A summary of what I've been doing and thinking about recently.
After 20 years, volunteer computing has had successes,
but has not approached its potential.
VC was supposed to enable ground-breaking research
by providing more computing power than was available or affordable otherwise.
This has happened but only to a small extent.
The set of VC projects has been small and essentially static for 10 years.
Of the scientists who use high-throughput computing and could benefit from VC,
only a tiny fraction actually do.
VC was supposed to greatly increase global public interest in science;
this has happened but only to a small extent.
The volunteer population is almost entirely from a single demographic
(older, IT-savvy males)
and has been gradually shrinking for ~10 years.
These problems can be traced to BOINC's original structural model:
the "project ecosystem" model.
In this model, there's a dynamic ecosystem of competing projects,
the public learns about them and make informed choices,
the best projects get the most computing power,
and the public learns and gets excited about science.
BOINC is designed to encourage this model (e.g. cross-project IDs and credit).
The model was based on several assumptions:
It's sufficiently easy to create and operate a BOINC project
that almost any computational science research group can do it.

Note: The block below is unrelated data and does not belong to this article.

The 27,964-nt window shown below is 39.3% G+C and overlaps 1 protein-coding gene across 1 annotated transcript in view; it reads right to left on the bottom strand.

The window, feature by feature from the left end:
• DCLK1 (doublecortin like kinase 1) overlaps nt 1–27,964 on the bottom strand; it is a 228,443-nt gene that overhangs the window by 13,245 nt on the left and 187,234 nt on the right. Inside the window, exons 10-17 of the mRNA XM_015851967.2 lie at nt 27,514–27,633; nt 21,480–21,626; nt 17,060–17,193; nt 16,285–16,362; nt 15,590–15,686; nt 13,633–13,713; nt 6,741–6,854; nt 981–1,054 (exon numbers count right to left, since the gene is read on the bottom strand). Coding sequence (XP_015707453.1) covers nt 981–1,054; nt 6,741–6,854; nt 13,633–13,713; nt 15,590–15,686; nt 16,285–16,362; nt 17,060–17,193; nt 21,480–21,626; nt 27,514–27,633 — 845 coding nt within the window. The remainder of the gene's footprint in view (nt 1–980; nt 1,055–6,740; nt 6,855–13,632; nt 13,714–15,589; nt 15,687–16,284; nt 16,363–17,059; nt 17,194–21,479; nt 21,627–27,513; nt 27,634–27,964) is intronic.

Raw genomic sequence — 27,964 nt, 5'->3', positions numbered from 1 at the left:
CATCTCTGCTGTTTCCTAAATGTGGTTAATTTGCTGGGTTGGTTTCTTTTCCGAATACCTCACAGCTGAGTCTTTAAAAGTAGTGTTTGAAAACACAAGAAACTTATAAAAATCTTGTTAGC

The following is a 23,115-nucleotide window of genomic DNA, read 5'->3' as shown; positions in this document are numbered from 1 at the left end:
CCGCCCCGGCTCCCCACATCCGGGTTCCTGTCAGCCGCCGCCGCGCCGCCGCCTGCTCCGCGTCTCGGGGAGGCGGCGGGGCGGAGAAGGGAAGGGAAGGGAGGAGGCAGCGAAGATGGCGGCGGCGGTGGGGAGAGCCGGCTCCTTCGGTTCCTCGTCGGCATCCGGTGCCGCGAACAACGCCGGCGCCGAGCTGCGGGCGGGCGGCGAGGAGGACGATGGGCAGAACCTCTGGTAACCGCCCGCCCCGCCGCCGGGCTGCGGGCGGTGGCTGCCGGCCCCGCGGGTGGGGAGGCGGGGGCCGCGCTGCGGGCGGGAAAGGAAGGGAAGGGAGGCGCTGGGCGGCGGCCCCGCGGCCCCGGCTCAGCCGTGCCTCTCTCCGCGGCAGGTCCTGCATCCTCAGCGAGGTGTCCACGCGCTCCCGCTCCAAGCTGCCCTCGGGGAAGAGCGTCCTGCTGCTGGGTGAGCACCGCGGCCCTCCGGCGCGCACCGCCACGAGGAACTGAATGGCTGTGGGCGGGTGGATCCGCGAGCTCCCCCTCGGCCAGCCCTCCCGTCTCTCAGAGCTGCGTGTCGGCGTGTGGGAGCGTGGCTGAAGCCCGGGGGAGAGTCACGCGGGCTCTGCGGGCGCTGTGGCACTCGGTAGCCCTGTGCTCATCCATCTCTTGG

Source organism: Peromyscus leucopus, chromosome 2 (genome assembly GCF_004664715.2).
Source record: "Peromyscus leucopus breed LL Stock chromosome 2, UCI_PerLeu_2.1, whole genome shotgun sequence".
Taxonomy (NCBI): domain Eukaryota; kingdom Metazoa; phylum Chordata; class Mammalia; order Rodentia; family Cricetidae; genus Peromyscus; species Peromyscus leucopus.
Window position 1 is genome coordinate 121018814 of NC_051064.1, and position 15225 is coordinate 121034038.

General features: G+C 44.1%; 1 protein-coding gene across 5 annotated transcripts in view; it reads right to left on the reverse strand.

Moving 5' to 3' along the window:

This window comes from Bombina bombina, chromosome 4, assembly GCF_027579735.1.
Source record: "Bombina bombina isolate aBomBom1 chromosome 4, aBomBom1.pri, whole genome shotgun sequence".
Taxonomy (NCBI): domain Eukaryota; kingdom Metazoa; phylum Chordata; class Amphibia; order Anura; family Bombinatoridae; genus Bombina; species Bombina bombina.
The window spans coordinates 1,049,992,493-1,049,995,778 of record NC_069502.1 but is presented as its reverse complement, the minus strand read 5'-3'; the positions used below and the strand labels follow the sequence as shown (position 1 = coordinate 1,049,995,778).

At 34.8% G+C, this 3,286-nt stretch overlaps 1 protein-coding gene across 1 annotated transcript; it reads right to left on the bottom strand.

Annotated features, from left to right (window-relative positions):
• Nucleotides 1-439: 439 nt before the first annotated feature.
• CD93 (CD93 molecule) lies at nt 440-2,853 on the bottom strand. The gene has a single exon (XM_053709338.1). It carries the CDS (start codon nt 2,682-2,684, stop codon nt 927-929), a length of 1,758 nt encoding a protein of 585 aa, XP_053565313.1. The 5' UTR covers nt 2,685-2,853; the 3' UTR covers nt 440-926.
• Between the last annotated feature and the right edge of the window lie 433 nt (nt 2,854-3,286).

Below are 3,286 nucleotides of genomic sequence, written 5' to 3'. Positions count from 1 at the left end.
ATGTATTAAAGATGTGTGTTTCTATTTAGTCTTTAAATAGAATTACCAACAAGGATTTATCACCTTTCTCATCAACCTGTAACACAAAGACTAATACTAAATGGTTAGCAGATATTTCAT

Other than providing the software and a list of projects,
BOINC should have no centralized functions or control;
projects are autonomous.
Volunteers will evaluate the projects (by reading their web sites)
and make rational decisions about which ones to support.
Furthermore, they will do this repeatedly as new projects arise.
Projects will compete for volunteers by making compelling
web sites that explain and promote their research.
The model didn't work as envisioned, for a number of reasons:
Creating and operating a VC project is harder than we realized:
it requires a combination of resource and skills (Win/Mac programming,
sysadmin, DB admin, web design, PR/outreach)
that few academic research groups have.
For a research group, trying to use VC is a risk.
There's a substantial investment, with no guarantee of any return,
since no one may volunteer.
Adding a VC component to a grant proposal adds uncertainty and weakens the proposal.
The computing needs of many research groups are sporadic -
e.g. they need a big chunk of throughput every now and then.